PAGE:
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What is business contingency?

Business contingency is a possible future event or circumstance that cannot be predicted with certainty. Such an event or circumstances can take place either on a small scale (eg a small-scale emergency, such as employee theft) or a large scale (eg a natural disaster).

What is a business contingency plan?

A business contingency plan is a roadmap designed to help a business respond to an event that may (or may not) take place in the future. It sets out the procedures and processes a business needs in order to continue operating during such an emergency and to recover as quickly as possible.

When should a business contingency plan be used?

As a Business continuity plan is used to identify possible risks or threats, operational areas impacted and the appropriate recovery strategy and personnel, it should be used to outline a business’ plans to keep it operational in case of an emergency.

All businesses (regardless of size) should have a business continuity plan in place as this ensures that the business is prepared in case of an emergency by enabling the business to cope in a crisis and by minimising the disruption to the business and its customers.

By developing a contingency plan, a business can react faster to any unexpected events, and the faster a business is able to resume business operations, the less damage to profits and revenues it will suffer.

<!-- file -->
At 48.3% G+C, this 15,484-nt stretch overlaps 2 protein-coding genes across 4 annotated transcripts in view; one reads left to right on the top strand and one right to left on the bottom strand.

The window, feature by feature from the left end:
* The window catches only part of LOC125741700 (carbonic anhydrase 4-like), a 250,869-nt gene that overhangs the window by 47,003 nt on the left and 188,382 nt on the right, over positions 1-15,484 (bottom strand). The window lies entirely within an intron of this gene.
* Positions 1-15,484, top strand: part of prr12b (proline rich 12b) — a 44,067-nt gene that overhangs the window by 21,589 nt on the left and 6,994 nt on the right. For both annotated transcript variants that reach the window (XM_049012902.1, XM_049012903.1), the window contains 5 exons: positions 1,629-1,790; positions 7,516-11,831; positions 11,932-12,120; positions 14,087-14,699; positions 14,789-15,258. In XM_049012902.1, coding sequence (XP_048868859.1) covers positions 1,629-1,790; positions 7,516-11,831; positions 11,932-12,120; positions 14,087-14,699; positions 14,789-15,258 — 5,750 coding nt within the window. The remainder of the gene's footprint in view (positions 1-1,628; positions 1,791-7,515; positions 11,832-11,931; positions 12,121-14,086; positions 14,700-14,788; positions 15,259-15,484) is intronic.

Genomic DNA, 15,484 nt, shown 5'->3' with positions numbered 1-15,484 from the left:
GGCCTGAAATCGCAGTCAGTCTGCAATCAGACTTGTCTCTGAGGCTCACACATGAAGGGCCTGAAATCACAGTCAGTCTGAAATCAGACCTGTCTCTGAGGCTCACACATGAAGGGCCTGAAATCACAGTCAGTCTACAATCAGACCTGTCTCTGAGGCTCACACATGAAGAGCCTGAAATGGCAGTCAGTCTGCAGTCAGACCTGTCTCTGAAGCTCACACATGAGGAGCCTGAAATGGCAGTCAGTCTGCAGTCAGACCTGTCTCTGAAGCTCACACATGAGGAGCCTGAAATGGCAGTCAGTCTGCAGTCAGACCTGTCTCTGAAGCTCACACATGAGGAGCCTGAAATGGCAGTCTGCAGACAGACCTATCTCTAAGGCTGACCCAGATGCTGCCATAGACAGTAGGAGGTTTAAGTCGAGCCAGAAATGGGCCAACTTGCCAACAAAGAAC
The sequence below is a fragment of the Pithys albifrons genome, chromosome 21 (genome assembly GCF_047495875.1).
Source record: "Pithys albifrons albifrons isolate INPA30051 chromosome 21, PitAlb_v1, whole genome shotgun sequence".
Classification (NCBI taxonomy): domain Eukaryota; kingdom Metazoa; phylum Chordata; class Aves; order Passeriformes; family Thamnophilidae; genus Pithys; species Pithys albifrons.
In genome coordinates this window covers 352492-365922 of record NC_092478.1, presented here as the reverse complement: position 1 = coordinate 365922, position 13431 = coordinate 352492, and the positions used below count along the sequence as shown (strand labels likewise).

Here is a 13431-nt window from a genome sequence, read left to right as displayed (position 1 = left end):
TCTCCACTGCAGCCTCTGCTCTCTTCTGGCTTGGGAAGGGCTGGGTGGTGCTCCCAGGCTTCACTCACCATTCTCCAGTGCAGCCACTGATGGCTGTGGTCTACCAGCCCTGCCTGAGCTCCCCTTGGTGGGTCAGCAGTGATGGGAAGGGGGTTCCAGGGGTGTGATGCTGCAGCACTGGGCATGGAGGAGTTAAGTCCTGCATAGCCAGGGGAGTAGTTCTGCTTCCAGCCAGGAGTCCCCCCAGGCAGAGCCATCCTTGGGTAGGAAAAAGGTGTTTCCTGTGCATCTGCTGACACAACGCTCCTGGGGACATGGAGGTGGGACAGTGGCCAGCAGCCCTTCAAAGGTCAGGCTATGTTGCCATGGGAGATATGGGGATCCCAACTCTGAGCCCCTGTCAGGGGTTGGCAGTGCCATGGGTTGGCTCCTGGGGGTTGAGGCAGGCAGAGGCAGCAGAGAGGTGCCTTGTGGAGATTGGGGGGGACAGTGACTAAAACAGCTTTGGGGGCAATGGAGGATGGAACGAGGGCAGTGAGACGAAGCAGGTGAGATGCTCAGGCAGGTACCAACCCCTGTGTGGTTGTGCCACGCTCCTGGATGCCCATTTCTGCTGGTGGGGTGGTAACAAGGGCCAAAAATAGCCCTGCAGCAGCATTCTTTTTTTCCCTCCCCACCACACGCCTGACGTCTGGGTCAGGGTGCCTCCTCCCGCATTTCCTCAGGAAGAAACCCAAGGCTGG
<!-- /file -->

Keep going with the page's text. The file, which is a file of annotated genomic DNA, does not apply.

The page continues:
What about if I’m just starting a business?

Business contingency plans are relevant even if your business is only starting out or you are planning to start a new business. As unexpected circumstances can happen at any time, it is advantageous to plan in advance.

It is recommended that you include any such contingency plans in your Business plan. A business plan documents what your business is, who is going to use it (eg who will buy your product) and how you are going to make this happen. 

As part of your business plan, you should include a SWOT analysis. A SWOT analysis is split into four sections (Strengths, Weaknesses, Opportunities and Threats) with each one detailing the various relevant attributes and downsides to your business and the industry. As part of the ‘Threats’ section, you should detail any potential threats to your business and the relevant contingency plans. 

Having such contingency plans in place will allow your business to plan for potential outcomes that could threaten your business operations and how to respond. By planning for such events in advance, your business can demonstrate that they are prepared in case of an emergency and (hopefully) continue its business operations.

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